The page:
To test our expectations, we collected nearly 3,000 cases decided by judges on the federal appeals courts between 2008 and 2016. These courts are the last stop for most litigants in the federal judicial system — and for judges, they can be a steppingstone to the Supreme Court. Eight of the nine current justices, including Sotomayor, served on U.S. courts of appeals.
We recorded public information about the judges who wrote the majority opinions, such as race and gender, their educational and professional backgrounds, their length of service as judges, and the identities of their appointing presidents, as well as information about the cases and litigants that would affect the amount of discussion in the majority opinion. For each majority opinion, we calculated the length and how many citations to legal authorities were included in the author’s reasoning.
After accounting for other factors that might affect an opinion’s length or depth of explanation, we found that judges who are women and people of color go further to explain their rulings and that they support them with more legal sources, in contrast to approach of the most common demographic group on the federal bench, White men.
For instance, non-White judges wrote opinions that contained on average about 20 percent more citations discussed in a paragraph or more of text than were contained in the opinions written by White judges. Female judges wrote opinions that were about two-thirds of a page longer than those of their male peers, all else being equal.
We did not find any differences between female judges of color and other groups, probably because few minority women wrote majority opinions during this time.
Workload inequity is a double-edged sword
So is the pressure to work harder a good or bad thing? There is unquestionably a cost associated with writing more. Every page adds up, and over time, this creates workload imbalances that could lead to burnout for judges who are in underrepresented groups.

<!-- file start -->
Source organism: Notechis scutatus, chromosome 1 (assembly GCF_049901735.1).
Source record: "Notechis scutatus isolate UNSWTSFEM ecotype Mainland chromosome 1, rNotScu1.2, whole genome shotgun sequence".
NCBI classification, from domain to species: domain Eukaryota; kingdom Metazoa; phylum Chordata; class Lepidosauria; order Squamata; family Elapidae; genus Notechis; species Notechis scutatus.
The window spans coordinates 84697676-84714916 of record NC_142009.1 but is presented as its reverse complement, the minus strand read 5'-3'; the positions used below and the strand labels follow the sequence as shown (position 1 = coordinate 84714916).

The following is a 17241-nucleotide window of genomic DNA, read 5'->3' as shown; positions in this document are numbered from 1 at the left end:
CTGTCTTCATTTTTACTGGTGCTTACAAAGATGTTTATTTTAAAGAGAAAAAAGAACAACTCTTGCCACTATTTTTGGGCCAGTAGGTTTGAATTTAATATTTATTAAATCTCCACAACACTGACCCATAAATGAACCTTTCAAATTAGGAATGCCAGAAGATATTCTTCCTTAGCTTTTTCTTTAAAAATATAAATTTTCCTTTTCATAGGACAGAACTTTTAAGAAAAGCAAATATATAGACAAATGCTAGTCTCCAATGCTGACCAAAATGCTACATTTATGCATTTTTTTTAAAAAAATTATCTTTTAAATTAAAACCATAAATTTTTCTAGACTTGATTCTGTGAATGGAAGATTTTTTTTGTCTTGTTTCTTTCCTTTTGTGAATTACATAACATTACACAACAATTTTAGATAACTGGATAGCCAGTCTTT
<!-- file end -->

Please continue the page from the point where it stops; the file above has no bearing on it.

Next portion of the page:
However, one upside of the trend we discover is that as the judiciary becomes more diverse, one result might be the writing of opinions that are more thorough and better grounded in precedent. This presumably would be a positive development for those who turn to the courts to resolve disputes.
Laura Moyer is associate professor of political science at the University of Louisville and is co-author of “Diversity Matters: Judicial Decision Making in the U.S. Courts of Appeals” (University of Virginia Press, 2015).
John Szmer is professor of political science and public policy at the University of North Carolina at Charlotte and co-author of “The View from the Bench and Chambers: Examining Judicial Process and Decision Making on the U.S. Courts of Appeals” (University of Virginia Press, 2014).
Susan Haire is professor of political science at the University of Georgia and co-author of “Diversity Matters: Judicial Decision Making in the U.S. Courts of Appeals” (University of Virginia Press, 2015).
Robert K. Christensen (@voiceforpa) is professor and George W. Romney Research Fellow at the Romney Institute of Public Service and Ethics, Brigham Young University.
Data for this project were collected with support from the National Science Foundation (NSF SES #1655159, 1654614, 1654559, 1654697). Any opinions, findings, and conclusions or recommendations expressed are those of the authors and do not necessarily reflect the views of the National Science Foundation.